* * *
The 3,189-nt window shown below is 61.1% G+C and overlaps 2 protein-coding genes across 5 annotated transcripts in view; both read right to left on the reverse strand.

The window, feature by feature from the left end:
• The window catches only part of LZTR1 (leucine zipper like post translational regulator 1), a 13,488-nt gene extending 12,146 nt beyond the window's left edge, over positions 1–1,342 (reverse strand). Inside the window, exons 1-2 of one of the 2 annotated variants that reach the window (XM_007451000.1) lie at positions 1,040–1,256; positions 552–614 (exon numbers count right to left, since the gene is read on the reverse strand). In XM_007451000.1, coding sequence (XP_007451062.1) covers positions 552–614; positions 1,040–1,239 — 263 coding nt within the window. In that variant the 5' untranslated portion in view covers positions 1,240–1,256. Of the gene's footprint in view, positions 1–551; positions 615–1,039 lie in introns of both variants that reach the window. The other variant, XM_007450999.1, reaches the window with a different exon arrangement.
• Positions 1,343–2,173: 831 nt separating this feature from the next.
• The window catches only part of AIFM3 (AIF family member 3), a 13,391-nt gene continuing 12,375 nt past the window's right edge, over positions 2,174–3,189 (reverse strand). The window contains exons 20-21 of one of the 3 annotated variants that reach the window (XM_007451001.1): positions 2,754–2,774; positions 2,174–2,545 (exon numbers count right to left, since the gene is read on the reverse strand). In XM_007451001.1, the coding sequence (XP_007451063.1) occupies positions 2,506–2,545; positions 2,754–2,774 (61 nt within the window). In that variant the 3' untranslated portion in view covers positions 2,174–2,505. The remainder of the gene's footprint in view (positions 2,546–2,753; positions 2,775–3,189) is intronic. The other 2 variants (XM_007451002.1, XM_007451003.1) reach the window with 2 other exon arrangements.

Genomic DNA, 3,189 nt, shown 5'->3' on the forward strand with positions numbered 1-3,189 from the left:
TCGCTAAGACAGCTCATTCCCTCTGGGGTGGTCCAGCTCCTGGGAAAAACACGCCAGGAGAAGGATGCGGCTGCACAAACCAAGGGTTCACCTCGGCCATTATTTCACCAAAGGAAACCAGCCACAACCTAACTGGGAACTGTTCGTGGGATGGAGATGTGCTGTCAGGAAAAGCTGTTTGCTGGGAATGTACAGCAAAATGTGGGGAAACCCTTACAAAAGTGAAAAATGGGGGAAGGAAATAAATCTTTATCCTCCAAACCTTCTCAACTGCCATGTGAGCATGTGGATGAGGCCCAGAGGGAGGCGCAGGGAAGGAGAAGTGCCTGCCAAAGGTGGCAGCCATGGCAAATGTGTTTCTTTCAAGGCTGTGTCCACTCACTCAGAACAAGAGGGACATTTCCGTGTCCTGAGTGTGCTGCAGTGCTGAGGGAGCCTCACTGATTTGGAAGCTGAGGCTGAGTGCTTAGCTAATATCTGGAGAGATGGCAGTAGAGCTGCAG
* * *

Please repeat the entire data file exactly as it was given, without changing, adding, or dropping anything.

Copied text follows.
The 3,189-nt window shown below is 61.1% G+C and overlaps 2 protein-coding genes across 5 annotated transcripts in view; both read right to left on the reverse strand.

The window, feature by feature from the left end:
• The window catches only part of LZTR1 (leucine zipper like post translational regulator 1), a 13,488-nt gene extending 12,146 nt beyond the window's left edge, over positions 1–1,342 (reverse strand). Inside the window, exons 1-2 of one of the 2 annotated variants that reach the window (XM_007451000.1) lie at positions 1,040–1,256; positions 552–614 (exon numbers count right to left, since the gene is read on the reverse strand). In XM_007451000.1, coding sequence (XP_007451062.1) covers positions 552–614; positions 1,040–1,239 — 263 coding nt within the window. In that variant the 5' untranslated portion in view covers positions 1,240–1,256. Of the gene's footprint in view, positions 1–551; positions 615–1,039 lie in introns of both variants that reach the window. The other variant, XM_007450999.1, reaches the window with a different exon arrangement.
• Positions 1,343–2,173: 831 nt separating this feature from the next.
• The window catches only part of AIFM3 (AIF family member 3), a 13,391-nt gene continuing 12,375 nt past the window's right edge, over positions 2,174–3,189 (reverse strand). The window contains exons 20-21 of one of the 3 annotated variants that reach the window (XM_007451001.1): positions 2,754–2,774; positions 2,174–2,545 (exon numbers count right to left, since the gene is read on the reverse strand). In XM_007451001.1, the coding sequence (XP_007451063.1) occupies positions 2,506–2,545; positions 2,754–2,774 (61 nt within the window). In that variant the 3' untranslated portion in view covers positions 2,174–2,505. The remainder of the gene's footprint in view (positions 2,546–2,753; positions 2,775–3,189) is intronic. The other 2 variants (XM_007451002.1, XM_007451003.1) reach the window with 2 other exon arrangements.

Genomic DNA, 3,189 nt, shown 5'->3' on the forward strand with positions numbered 1-3,189 from the left:
TCGCTAAGACAGCTCATTCCCTCTGGGGTGGTCCAGCTCCTGGGAAAAACACGCCAGGAGAAGGATGCGGCTGCACAAACCAAGGGTTCACCTCGGCCATTATTTCACCAAAGGAAACCAGCCACAACCTAACTGGGAACTGTTCGTGGGATGGAGATGTGCTGTCAGGAAAAGCTGTTTGCTGGGAATGTACAGCAAAATGTGGGGAAACCCTTACAAAAGTGAAAAATGGGGGAAGGAAATAAATCTTTATCCTCCAAACCTTCTCAACTGCCATGTGAGCATGTGGATGAGGCCCAGAGGGAGGCGCAGGGAAGGAGAAGTGCCTGCCAAAGGTGGCAGCCATGGCAAATGTGTTTCTTTCAAGGCTGTGTCCACTCACTCAGAACAAGAGGGACATTTCCGTGTCCTGAGTGTGCTGCAGTGCTGAGGGAGCCTCACTGATTTGGAAGCTGAGGCTGAGTGCTTAGCTAATATCTGGAGAGATGGCAGTAGAGCTGCAG